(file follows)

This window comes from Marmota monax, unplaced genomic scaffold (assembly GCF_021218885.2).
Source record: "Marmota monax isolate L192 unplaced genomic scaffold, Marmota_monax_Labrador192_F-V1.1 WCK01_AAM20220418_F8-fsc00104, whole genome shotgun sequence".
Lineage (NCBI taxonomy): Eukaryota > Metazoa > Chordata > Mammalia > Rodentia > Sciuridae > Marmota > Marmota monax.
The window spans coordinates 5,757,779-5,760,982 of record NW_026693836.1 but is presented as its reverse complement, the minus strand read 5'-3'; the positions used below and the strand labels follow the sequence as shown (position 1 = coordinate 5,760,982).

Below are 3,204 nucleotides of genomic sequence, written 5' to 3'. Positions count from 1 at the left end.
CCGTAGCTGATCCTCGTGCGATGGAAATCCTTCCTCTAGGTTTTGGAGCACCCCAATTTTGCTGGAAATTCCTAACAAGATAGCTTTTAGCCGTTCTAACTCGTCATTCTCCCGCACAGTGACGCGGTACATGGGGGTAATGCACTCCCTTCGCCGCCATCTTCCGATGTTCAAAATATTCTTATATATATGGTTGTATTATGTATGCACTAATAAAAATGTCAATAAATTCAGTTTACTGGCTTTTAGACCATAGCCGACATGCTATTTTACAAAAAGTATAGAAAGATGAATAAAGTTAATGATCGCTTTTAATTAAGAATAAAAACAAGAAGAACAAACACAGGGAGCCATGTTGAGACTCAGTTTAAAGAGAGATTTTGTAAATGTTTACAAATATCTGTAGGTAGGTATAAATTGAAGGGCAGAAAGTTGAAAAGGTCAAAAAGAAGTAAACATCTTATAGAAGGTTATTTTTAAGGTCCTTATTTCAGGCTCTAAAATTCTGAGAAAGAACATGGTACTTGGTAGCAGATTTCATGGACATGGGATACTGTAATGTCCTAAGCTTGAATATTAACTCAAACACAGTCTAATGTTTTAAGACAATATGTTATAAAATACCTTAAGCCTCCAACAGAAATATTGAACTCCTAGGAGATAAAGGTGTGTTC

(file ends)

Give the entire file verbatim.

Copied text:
This window comes from Marmota monax, unplaced genomic scaffold (assembly GCF_021218885.2).
Source record: "Marmota monax isolate L192 unplaced genomic scaffold, Marmota_monax_Labrador192_F-V1.1 WCK01_AAM20220418_F8-fsc00104, whole genome shotgun sequence".
Lineage (NCBI taxonomy): Eukaryota > Metazoa > Chordata > Mammalia > Rodentia > Sciuridae > Marmota > Marmota monax.
The window spans coordinates 5,757,779-5,760,982 of record NW_026693836.1 but is presented as its reverse complement, the minus strand read 5'-3'; the positions used below and the strand labels follow the sequence as shown (position 1 = coordinate 5,760,982).

Below are 3,204 nucleotides of genomic sequence, written 5' to 3'. Positions count from 1 at the left end.
CCGTAGCTGATCCTCGTGCGATGGAAATCCTTCCTCTAGGTTTTGGAGCACCCCAATTTTGCTGGAAATTCCTAACAAGATAGCTTTTAGCCGTTCTAACTCGTCATTCTCCCGCACAGTGACGCGGTACATGGGGGTAATGCACTCCCTTCGCCGCCATCTTCCGATGTTCAAAATATTCTTATATATATGGTTGTATTATGTATGCACTAATAAAAATGTCAATAAATTCAGTTTACTGGCTTTTAGACCATAGCCGACATGCTATTTTACAAAAAGTATAGAAAGATGAATAAAGTTAATGATCGCTTTTAATTAAGAATAAAAACAAGAAGAACAAACACAGGGAGCCATGTTGAGACTCAGTTTAAAGAGAGATTTTGTAAATGTTTACAAATATCTGTAGGTAGGTATAAATTGAAGGGCAGAAAGTTGAAAAGGTCAAAAAGAAGTAAACATCTTATAGAAGGTTATTTTTAAGGTCCTTATTTCAGGCTCTAAAATTCTGAGAAAGAACATGGTACTTGGTAGCAGATTTCATGGACATGGGATACTGTAATGTCCTAAGCTTGAATATTAACTCAAACACAGTCTAATGTTTTAAGACAATATGTTATAAAATACCTTAAGCCTCCAACAGAAATATTGAACTCCTAGGAGATAAAGGTGTGTTC